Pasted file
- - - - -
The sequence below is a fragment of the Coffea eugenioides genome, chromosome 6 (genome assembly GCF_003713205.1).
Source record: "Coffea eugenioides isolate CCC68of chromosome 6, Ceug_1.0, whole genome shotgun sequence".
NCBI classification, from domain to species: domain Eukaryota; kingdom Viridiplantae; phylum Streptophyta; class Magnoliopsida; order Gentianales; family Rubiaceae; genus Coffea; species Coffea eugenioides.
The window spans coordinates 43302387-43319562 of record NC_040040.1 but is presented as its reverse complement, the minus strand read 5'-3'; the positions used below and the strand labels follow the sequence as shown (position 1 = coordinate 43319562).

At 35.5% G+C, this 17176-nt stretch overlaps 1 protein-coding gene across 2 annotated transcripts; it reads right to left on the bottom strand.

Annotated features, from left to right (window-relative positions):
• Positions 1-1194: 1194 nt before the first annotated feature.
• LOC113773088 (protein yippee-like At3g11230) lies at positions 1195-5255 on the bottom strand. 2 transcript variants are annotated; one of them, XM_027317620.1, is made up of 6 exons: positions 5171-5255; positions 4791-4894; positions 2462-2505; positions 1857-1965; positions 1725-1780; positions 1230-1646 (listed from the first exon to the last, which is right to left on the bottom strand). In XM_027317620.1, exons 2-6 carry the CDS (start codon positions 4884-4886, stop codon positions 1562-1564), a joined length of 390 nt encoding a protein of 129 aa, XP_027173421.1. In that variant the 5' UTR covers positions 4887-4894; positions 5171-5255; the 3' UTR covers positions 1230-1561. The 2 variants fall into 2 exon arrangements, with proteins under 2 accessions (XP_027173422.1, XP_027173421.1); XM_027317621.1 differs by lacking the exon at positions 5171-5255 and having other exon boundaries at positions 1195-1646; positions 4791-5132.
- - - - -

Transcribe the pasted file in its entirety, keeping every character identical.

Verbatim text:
The sequence below is a fragment of the Coffea eugenioides genome, chromosome 6 (genome assembly GCF_003713205.1).
Source record: "Coffea eugenioides isolate CCC68of chromosome 6, Ceug_1.0, whole genome shotgun sequence".
NCBI classification, from domain to species: domain Eukaryota; kingdom Viridiplantae; phylum Streptophyta; class Magnoliopsida; order Gentianales; family Rubiaceae; genus Coffea; species Coffea eugenioides.
The window spans coordinates 43302387-43319562 of record NC_040040.1 but is presented as its reverse complement, the minus strand read 5'-3'; the positions used below and the strand labels follow the sequence as shown (position 1 = coordinate 43319562).

At 35.5% G+C, this 17176-nt stretch overlaps 1 protein-coding gene across 2 annotated transcripts; it reads right to left on the bottom strand.

Annotated features, from left to right (window-relative positions):
• Positions 1-1194: 1194 nt before the first annotated feature.
• LOC113773088 (protein yippee-like At3g11230) lies at positions 1195-5255 on the bottom strand. 2 transcript variants are annotated; one of them, XM_027317620.1, is made up of 6 exons: positions 5171-5255; positions 4791-4894; positions 2462-2505; positions 1857-1965; positions 1725-1780; positions 1230-1646 (listed from the first exon to the last, which is right to left on the bottom strand). In XM_027317620.1, exons 2-6 carry the CDS (start codon positions 4884-4886, stop codon positions 1562-1564), a joined length of 390 nt encoding a protein of 129 aa, XP_027173421.1. In that variant the 5' UTR covers positions 4887-4894; positions 5171-5255; the 3' UTR covers positions 1230-1561. The 2 variants fall into 2 exon arrangements, with proteins under 2 accessions (XP_027173422.1, XP_027173421.1); XM_027317621.1 differs by lacking the exon at positions 5171-5255 and having other exon boundaries at positions 1195-1646; positions 4791-5132.